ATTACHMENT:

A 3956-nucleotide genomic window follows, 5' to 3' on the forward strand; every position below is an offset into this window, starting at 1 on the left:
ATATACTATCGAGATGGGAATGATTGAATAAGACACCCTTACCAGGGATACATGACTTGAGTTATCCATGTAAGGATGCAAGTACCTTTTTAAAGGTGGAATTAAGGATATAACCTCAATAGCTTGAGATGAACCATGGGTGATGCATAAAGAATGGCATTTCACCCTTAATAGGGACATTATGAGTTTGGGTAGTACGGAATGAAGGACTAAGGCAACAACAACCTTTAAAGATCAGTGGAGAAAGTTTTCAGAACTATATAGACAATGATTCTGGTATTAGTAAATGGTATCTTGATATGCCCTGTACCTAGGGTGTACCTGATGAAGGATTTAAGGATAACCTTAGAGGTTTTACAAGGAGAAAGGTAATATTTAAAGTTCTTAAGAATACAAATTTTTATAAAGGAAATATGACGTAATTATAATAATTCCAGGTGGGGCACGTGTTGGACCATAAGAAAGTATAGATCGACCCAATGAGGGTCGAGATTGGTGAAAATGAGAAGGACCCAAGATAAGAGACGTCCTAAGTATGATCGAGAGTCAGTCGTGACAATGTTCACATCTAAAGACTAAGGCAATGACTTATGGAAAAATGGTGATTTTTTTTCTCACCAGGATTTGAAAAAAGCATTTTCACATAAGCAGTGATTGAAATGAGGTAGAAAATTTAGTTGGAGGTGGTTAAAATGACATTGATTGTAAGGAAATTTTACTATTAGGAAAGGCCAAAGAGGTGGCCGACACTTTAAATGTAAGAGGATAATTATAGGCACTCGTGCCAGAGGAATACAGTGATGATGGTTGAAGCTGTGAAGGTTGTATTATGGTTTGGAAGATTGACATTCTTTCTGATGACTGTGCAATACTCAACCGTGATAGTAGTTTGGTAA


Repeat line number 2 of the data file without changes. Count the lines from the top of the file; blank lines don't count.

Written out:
ATATACTATCGAGATGGGAATGATTGAATAAGACACCCTTACCAGGGATACATGACTTGAGTTATCCATGTAAGGATGCAAGTACCTTTTTAAAGGTGGAATTAAGGATATAACCTCAATAGCTTGAGATGAACCATGGGTGATGCATAAAGAATGGCATTTCACCCTTAATAGGGACATTATGAGTTTGGGTAGTACGGAATGAAGGACTAAGGCAACAACAACCTTTAAAGATCAGTGGAGAAAGTTTTCAGAACTATATAGACAATGATTCTGGTATTAGTAAATGGTATCTTGATATGCCCTGTACCTAGGGTGTACCTGATGAAGGATTTAAGGATAACCTTAGAGGTTTTACAAGGAGAAAGGTAATATTTAAAGTTCTTAAGAATACAAATTTTTATAAAGGAAATATGACGTAATTATAATAATTCCAGGTGGGGCACGTGTTGGACCATAAGAAAGTATAGATCGACCCAATGAGGGTCGAGATTGGTGAAAATGAGAAGGACCCAAGATAAGAGACGTCCTAAGTATGATCGAGAGTCAGTCGTGACAATGTTCACATCTAAAGACTAAGGCAATGACTTATGGAAAAATGGTGATTTTTTTTCTCACCAGGATTTGAAAAAAGCATTTTCACATAAGCAGTGATTGAAATGAGGTAGAAAATTTAGTTGGAGGTGGTTAAAATGACATTGATTGTAAGGAAATTTTACTATTAGGAAAGGCCAAAGAGGTGGCCGACACTTTAAATGTAAGAGGATAATTATAGGCACTCGTGCCAGAGGAATACAGTGATGATGGTTGAAGCTGTGAAGGTTGTATTATGGTTTGGAAGATTGACATTCTTTCTGATGACTGTGCAATACTCAACCGTGATAGTAGTTTGGTAA